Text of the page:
His research strips out all peripheral equipment by using an altogether unique and different approach: biologically powered molecular forklifts.
The forklifts are assembled from natural motor proteins that are active in cell division. Hess and his team's main innovation is manipulating these tiny proteins to perform heavy lifting and transport tasks -- tasks that lead to a successful assay.
For a system rooted in biology, the process is uncannily mechanical.
Using standard laboratory methods, the researchers squirt the forklifts into the central zone of three-zone circular surface no larger than the period at the end of this sentence. They then attach the same antibodies used in traditional chip-based labs.
When the surface is exposed to a contaminant, the antibodies latch onto it, just as happens with traditional assays. But then, activated by a flash of light, molecular shuttles start pushing the forklifts into a second zone, where they load aboard fluorescent particles, or tags. They move their cargo to the third zone, at the edge of the circle. There, over several hours, they crowd against each other, accumulating to the point where their combined loads form a line visible under magnification and providing the telltale indicator of the contaminant.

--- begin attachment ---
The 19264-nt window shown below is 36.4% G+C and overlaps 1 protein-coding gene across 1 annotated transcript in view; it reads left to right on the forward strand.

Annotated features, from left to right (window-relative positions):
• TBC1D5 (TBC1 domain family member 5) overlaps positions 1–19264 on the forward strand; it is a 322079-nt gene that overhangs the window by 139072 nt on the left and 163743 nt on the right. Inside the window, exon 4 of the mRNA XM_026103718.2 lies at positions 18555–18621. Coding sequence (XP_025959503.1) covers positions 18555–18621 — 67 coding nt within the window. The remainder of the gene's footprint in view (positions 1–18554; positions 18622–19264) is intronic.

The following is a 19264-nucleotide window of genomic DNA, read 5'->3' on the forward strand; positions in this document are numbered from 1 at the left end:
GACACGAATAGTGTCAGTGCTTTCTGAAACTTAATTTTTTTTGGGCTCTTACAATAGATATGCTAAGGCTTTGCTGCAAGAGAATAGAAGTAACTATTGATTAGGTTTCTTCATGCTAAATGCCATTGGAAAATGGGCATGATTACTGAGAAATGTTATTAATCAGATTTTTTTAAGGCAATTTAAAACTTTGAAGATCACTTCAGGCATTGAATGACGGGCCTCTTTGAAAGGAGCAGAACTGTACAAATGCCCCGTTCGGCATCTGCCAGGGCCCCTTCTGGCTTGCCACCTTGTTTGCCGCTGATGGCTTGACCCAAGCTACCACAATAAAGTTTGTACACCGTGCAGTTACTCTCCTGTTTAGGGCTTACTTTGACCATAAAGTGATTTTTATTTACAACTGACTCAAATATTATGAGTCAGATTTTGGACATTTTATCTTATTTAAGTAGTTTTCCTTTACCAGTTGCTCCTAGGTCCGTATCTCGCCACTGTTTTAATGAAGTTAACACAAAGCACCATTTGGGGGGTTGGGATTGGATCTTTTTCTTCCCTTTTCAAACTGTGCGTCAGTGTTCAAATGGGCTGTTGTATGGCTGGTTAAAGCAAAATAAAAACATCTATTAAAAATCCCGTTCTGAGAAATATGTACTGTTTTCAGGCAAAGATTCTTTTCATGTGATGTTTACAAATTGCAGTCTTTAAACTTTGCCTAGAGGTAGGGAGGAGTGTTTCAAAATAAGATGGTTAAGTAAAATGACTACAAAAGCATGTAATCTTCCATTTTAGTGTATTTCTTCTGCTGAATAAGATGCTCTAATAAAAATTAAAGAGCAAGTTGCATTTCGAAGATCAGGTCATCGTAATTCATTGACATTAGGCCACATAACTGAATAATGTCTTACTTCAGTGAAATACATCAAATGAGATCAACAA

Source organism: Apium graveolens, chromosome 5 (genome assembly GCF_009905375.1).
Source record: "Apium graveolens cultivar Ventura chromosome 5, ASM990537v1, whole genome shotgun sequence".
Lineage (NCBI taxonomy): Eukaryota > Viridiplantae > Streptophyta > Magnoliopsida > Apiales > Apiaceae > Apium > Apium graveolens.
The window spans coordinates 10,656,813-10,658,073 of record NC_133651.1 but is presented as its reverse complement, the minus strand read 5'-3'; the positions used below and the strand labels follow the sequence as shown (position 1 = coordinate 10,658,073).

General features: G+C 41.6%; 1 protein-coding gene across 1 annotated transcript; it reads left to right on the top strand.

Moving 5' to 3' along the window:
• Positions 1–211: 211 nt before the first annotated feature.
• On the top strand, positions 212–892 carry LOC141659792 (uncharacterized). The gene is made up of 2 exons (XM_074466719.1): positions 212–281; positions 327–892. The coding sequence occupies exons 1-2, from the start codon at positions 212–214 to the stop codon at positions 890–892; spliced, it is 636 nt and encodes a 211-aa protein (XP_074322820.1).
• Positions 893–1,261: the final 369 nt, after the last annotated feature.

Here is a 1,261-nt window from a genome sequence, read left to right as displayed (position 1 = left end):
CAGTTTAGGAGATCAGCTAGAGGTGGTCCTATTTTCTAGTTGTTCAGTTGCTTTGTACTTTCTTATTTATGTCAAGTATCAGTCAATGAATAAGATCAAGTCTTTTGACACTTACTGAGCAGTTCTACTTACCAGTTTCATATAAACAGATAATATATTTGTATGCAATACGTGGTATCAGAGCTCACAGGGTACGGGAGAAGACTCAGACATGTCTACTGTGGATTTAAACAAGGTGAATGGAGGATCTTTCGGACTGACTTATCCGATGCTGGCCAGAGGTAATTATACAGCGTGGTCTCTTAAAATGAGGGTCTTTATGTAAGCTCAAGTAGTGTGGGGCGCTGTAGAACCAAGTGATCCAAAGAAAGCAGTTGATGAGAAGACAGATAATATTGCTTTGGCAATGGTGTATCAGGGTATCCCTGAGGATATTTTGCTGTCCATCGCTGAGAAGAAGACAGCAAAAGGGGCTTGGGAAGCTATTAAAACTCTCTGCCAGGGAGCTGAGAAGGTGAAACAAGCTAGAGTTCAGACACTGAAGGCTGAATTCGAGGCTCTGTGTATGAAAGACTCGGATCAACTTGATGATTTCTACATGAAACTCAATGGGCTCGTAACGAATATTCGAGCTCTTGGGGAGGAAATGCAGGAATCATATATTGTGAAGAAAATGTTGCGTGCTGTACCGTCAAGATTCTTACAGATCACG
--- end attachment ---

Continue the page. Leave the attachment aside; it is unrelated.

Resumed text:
The process requires no rinsing. And instead of electricity, the naturally derived forklifts are powered by adenosine triphosphate, or ATP, the molecule that carries energy for cells.
"You have replaced all this washing with this active transport by molecular shuttles, so you don't need a pump or battery," Hess said.
Michael Sailor, a professor of chemistry and biochemistry at the University of California San Diego and prominent smart-dust researcher, called the research "quite promising."
"The key advance is that the authors incorporate a transport
|Contact: Henry Hess|
University of Florida